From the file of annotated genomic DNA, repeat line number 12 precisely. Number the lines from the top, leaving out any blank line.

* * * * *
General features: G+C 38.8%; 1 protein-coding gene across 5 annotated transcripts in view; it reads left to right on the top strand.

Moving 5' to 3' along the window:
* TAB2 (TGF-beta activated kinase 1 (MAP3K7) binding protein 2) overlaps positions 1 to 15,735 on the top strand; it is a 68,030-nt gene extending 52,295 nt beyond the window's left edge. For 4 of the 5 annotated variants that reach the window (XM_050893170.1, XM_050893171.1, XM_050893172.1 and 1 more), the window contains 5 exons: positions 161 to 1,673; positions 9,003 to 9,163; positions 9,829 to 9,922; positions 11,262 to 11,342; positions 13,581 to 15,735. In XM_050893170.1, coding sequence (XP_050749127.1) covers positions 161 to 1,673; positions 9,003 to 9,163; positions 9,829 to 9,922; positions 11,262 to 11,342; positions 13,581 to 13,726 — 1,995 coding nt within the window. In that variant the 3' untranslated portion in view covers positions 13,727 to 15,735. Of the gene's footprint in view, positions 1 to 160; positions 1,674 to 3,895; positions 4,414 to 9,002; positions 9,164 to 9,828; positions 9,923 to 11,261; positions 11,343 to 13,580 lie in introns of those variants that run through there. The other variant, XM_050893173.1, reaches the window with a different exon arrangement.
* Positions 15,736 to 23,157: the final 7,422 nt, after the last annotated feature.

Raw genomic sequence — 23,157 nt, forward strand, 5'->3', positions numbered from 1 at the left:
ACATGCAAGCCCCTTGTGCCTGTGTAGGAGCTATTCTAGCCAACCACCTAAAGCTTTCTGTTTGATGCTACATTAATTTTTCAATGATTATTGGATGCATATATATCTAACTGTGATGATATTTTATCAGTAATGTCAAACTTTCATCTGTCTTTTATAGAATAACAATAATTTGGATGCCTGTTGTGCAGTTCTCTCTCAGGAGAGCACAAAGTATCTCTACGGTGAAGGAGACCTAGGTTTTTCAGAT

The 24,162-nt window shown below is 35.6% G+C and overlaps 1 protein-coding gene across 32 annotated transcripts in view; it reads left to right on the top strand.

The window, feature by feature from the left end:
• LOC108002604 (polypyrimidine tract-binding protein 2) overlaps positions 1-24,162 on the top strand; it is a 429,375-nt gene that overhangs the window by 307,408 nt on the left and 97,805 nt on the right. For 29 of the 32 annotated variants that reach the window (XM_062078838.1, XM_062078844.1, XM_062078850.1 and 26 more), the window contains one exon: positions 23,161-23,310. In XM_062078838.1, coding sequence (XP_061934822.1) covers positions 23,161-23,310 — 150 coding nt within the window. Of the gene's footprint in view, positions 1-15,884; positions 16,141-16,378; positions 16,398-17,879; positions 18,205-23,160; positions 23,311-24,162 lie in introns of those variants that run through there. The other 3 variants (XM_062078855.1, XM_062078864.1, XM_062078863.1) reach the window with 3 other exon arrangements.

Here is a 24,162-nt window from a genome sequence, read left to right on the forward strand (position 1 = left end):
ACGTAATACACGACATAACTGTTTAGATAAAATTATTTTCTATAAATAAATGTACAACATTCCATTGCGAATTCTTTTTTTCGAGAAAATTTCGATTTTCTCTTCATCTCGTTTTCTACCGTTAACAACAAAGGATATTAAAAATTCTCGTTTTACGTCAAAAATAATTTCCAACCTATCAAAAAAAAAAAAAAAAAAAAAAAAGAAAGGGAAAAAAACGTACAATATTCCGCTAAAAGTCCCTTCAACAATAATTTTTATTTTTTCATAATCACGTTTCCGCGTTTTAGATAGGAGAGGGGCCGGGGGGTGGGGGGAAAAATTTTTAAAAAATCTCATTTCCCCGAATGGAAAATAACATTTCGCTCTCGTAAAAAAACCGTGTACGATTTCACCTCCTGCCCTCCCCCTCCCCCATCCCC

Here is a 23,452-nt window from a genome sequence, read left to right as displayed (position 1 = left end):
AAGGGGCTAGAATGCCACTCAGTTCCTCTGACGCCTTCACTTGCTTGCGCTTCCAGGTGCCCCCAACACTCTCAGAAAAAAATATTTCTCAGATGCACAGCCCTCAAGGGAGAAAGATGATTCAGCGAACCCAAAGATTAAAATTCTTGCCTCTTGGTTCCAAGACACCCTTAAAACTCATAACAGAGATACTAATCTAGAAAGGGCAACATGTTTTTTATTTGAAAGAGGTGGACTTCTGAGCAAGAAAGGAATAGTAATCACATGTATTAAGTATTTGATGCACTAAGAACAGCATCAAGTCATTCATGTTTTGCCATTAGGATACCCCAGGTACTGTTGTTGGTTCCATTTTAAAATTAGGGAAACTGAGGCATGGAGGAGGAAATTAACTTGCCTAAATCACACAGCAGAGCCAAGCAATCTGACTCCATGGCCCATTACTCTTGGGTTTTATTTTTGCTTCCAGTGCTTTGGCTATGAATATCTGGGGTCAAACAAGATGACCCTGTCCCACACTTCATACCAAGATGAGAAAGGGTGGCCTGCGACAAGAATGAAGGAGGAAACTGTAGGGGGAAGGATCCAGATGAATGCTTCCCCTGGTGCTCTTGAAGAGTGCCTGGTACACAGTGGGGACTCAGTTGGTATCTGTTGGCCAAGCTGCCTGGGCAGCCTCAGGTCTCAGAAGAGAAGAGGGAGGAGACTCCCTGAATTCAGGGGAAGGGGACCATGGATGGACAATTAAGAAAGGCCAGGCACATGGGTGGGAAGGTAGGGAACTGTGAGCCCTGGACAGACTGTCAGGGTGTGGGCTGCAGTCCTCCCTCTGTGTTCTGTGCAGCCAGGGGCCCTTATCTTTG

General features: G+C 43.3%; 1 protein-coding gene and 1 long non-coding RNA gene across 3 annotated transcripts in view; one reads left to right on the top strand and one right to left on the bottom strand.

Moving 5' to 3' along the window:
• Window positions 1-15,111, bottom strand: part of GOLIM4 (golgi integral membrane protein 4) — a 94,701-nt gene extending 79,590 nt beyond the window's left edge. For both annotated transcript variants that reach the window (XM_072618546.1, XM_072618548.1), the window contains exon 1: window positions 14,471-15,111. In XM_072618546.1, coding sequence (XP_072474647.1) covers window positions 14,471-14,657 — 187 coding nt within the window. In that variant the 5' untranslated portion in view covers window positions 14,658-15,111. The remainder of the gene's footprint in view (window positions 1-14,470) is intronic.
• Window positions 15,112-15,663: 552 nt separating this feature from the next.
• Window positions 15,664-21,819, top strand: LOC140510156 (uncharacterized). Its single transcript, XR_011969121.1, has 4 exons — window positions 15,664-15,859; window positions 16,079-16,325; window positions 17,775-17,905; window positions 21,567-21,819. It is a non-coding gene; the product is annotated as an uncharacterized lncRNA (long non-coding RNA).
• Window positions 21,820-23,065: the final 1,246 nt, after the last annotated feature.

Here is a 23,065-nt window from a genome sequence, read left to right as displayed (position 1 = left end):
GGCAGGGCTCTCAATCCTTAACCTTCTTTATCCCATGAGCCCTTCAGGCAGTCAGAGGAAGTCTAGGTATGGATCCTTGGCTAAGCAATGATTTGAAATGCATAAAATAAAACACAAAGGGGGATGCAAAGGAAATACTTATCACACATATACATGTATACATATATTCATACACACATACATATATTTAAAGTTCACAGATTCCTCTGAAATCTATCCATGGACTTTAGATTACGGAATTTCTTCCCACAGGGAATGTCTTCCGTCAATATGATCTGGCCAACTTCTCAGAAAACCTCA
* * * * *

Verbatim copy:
Here is a 23,452-nt window from a genome sequence, read left to right as displayed (position 1 = left end):